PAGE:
« Last Edit: April 28, 2015, 01:15:35 PM by gold_finger »
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m654321

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... I should add to reply#11 above that I did not delete the folders in /home before attempting binding. I can't see from my notes whether I should have done this or not, or is that something one only does with sym-linking, the alternative to binding?

Mike 
64bit OS (32-bit on Samsung netbook) installed in Legacy mode on MBR-formatted SSDs (except pi which uses a micro SDHC card):
2017 - Raspberry pi 3B (4cores) ~ [email protected] - LibreElec, used for upgrading our Samsung TV (excellent for the task)  
2012 - Lenovo G580 2689 (2cores; 4threads] ~ [email protected] - LL3.8/Win8.1 dual-boot (LL working smoothly)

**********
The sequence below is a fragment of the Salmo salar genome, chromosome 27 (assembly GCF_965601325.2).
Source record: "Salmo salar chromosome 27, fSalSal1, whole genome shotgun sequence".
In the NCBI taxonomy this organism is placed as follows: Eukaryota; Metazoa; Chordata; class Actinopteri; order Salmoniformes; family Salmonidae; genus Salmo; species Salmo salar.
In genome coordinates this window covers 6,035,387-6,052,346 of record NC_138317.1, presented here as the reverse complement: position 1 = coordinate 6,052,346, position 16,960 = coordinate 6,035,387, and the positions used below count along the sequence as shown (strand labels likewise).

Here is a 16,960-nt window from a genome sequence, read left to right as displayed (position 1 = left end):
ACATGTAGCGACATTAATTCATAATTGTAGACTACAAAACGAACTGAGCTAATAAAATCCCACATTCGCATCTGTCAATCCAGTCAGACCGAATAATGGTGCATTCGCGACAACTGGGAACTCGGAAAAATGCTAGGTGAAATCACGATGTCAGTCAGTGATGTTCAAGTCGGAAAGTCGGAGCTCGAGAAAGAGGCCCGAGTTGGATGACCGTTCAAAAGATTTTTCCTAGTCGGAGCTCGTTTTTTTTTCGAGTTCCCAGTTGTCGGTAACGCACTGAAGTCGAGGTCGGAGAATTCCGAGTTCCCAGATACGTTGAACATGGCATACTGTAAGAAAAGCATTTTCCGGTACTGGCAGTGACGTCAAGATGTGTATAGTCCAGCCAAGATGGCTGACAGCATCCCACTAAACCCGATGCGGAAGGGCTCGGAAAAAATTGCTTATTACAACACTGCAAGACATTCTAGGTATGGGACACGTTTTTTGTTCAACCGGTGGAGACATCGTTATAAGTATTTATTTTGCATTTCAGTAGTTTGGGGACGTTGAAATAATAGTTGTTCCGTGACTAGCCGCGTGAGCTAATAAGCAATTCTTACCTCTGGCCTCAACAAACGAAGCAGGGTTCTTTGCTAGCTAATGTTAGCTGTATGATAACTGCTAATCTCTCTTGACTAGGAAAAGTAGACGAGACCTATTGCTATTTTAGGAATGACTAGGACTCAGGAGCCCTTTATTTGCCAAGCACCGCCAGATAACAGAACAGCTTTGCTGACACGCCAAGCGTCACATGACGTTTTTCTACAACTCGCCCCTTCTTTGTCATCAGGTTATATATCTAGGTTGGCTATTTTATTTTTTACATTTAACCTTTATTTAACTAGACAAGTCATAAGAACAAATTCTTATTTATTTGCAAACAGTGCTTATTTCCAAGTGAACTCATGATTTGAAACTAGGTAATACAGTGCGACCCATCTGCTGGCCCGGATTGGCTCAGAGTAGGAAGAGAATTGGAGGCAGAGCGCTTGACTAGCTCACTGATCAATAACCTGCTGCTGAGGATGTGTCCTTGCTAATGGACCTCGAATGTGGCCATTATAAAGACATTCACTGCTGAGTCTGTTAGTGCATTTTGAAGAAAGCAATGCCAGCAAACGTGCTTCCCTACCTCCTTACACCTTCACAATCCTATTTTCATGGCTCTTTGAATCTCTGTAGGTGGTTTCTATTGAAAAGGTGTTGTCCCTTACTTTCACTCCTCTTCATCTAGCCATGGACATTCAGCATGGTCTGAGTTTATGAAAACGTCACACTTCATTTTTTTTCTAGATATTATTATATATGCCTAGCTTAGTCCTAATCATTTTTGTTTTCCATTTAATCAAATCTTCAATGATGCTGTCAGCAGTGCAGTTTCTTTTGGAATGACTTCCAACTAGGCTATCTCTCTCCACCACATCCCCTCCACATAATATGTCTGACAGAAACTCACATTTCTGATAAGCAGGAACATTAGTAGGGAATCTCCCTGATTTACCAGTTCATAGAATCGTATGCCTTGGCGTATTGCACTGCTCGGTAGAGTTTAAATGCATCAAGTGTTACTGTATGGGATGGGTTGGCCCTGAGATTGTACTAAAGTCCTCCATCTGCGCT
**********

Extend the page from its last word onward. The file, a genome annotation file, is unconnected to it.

2011 - Samsung NP-N145 Plus (1core; 2threads) ~ Intel Atom [email protected] - LL 3.8 32-bit (64-bit too 'laggy')
2008 - Asus X71Q (2cores) ~ Intel [email protected] - LL4.6/Win8.1 dual-boot, LL works fine with kernel 4.15
2007 - Dell Latitude D630 (2cores) ~ Intel [email protected] - LL4.6, works well with kernel 4.4; 4.15 doesn't work
 

 

m654321

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Thanks Goldfinger, thanks Rob...

I tried what you both suggested, but with no luck.
If you are stuck too, I may just go for a single OS (LL2.4) install and have windows in a VM for when I need it
with /home on sdb1. Should I avoid a swap area with SSD drives - I've heard it can wear them out.
The UEFI Dual boot I have seems troublesome when I introduce binding.  Maybe windows is protecting sdb1?
Maybe something else...

Regards
Mike
64bit OS (32-bit on Samsung netbook) installed in Legacy mode on MBR-formatted SSDs (except pi which uses a micro SDHC card):